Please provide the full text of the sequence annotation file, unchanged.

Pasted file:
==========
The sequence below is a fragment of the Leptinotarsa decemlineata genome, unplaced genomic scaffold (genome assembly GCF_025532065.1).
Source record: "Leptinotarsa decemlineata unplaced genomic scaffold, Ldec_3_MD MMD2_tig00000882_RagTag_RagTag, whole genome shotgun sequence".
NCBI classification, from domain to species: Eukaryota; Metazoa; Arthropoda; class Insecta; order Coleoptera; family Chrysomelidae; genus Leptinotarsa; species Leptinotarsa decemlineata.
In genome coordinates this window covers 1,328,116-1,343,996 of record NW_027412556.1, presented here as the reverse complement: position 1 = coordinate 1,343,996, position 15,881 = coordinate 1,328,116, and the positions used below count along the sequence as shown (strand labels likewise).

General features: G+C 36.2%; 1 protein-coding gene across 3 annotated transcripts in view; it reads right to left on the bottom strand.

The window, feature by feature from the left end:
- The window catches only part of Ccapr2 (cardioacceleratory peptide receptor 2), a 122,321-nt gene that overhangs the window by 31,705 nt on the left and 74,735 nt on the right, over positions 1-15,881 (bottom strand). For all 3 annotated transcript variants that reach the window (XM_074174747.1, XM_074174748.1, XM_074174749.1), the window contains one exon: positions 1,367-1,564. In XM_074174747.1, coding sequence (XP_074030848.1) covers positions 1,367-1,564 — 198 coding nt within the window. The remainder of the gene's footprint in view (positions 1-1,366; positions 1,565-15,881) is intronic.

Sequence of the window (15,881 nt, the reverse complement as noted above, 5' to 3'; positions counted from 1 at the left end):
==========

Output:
The sequence below is a fragment of the Leptinotarsa decemlineata genome, unplaced genomic scaffold (genome assembly GCF_025532065.1).
Source record: "Leptinotarsa decemlineata unplaced genomic scaffold, Ldec_3_MD MMD2_tig00000882_RagTag_RagTag, whole genome shotgun sequence".
NCBI classification, from domain to species: Eukaryota; Metazoa; Arthropoda; class Insecta; order Coleoptera; family Chrysomelidae; genus Leptinotarsa; species Leptinotarsa decemlineata.
In genome coordinates this window covers 1,328,116-1,343,996 of record NW_027412556.1, presented here as the reverse complement: position 1 = coordinate 1,343,996, position 15,881 = coordinate 1,328,116, and the positions used below count along the sequence as shown (strand labels likewise).

General features: G+C 36.2%; 1 protein-coding gene across 3 annotated transcripts in view; it reads right to left on the bottom strand.

The window, feature by feature from the left end:
- The window catches only part of Ccapr2 (cardioacceleratory peptide receptor 2), a 122,321-nt gene that overhangs the window by 31,705 nt on the left and 74,735 nt on the right, over positions 1-15,881 (bottom strand). For all 3 annotated transcript variants that reach the window (XM_074174747.1, XM_074174748.1, XM_074174749.1), the window contains one exon: positions 1,367-1,564. In XM_074174747.1, coding sequence (XP_074030848.1) covers positions 1,367-1,564 — 198 coding nt within the window. The remainder of the gene's footprint in view (positions 1-1,366; positions 1,565-15,881) is intronic.

Sequence of the window (15,881 nt, the reverse complement as noted above, 5' to 3'; positions counted from 1 at the left end):